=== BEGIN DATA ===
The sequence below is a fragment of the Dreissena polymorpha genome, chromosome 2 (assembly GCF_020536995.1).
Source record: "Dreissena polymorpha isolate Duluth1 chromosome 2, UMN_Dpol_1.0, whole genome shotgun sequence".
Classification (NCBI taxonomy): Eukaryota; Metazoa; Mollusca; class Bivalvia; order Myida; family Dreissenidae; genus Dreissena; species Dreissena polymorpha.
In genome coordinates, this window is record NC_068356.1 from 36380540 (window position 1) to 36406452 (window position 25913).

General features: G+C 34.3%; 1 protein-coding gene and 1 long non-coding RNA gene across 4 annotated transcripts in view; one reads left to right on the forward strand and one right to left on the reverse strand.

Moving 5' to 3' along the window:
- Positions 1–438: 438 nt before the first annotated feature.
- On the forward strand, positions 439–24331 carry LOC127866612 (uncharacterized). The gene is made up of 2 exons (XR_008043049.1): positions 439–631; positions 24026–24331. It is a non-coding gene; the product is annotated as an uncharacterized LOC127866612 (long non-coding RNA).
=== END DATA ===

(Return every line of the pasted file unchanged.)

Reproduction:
The sequence below is a fragment of the Dreissena polymorpha genome, chromosome 2 (assembly GCF_020536995.1).
Source record: "Dreissena polymorpha isolate Duluth1 chromosome 2, UMN_Dpol_1.0, whole genome shotgun sequence".
Classification (NCBI taxonomy): Eukaryota; Metazoa; Mollusca; class Bivalvia; order Myida; family Dreissenidae; genus Dreissena; species Dreissena polymorpha.
In genome coordinates, this window is record NC_068356.1 from 36380540 (window position 1) to 36406452 (window position 25913).

General features: G+C 34.3%; 1 protein-coding gene and 1 long non-coding RNA gene across 4 annotated transcripts in view; one reads left to right on the forward strand and one right to left on the reverse strand.

Moving 5' to 3' along the window:
- Positions 1–438: 438 nt before the first annotated feature.
- On the forward strand, positions 439–24331 carry LOC127866612 (uncharacterized). The gene is made up of 2 exons (XR_008043049.1): positions 439–631; positions 24026–24331. It is a non-coding gene; the product is annotated as an uncharacterized LOC127866612 (long non-coding RNA).